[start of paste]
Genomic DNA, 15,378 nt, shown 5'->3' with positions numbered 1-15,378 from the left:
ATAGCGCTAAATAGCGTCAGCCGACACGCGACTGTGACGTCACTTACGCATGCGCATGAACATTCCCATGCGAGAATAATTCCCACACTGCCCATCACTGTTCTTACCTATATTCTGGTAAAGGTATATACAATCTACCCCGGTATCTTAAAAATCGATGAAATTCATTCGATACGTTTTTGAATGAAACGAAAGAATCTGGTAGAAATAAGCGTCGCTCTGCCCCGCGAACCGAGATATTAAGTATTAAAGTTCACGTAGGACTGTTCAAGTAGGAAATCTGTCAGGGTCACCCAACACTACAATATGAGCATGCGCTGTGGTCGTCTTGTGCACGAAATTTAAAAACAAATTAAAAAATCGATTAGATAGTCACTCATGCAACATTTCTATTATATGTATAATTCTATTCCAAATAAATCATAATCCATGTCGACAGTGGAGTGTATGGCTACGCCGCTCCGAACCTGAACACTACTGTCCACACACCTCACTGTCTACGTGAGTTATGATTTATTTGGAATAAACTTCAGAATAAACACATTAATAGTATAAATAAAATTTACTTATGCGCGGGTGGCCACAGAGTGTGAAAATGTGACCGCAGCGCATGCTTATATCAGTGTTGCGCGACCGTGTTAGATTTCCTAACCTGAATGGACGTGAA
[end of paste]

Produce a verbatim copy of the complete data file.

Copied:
Genomic DNA, 15,378 nt, shown 5'->3' with positions numbered 1-15,378 from the left:
ATAGCGCTAAATAGCGTCAGCCGACACGCGACTGTGACGTCACTTACGCATGCGCATGAACATTCCCATGCGAGAATAATTCCCACACTGCCCATCACTGTTCTTACCTATATTCTGGTAAAGGTATATACAATCTACCCCGGTATCTTAAAAATCGATGAAATTCATTCGATACGTTTTTGAATGAAACGAAAGAATCTGGTAGAAATAAGCGTCGCTCTGCCCCGCGAACCGAGATATTAAGTATTAAAGTTCACGTAGGACTGTTCAAGTAGGAAATCTGTCAGGGTCACCCAACACTACAATATGAGCATGCGCTGTGGTCGTCTTGTGCACGAAATTTAAAAACAAATTAAAAAATCGATTAGATAGTCACTCATGCAACATTTCTATTATATGTATAATTCTATTCCAAATAAATCATAATCCATGTCGACAGTGGAGTGTATGGCTACGCCGCTCCGAACCTGAACACTACTGTCCACACACCTCACTGTCTACGTGAGTTATGATTTATTTGGAATAAACTTCAGAATAAACACATTAATAGTATAAATAAAATTTACTTATGCGCGGGTGGCCACAGAGTGTGAAAATGTGACCGCAGCGCATGCTTATATCAGTGTTGCGCGACCGTGTTAGATTTCCTAACCTGAATGGACGTGAA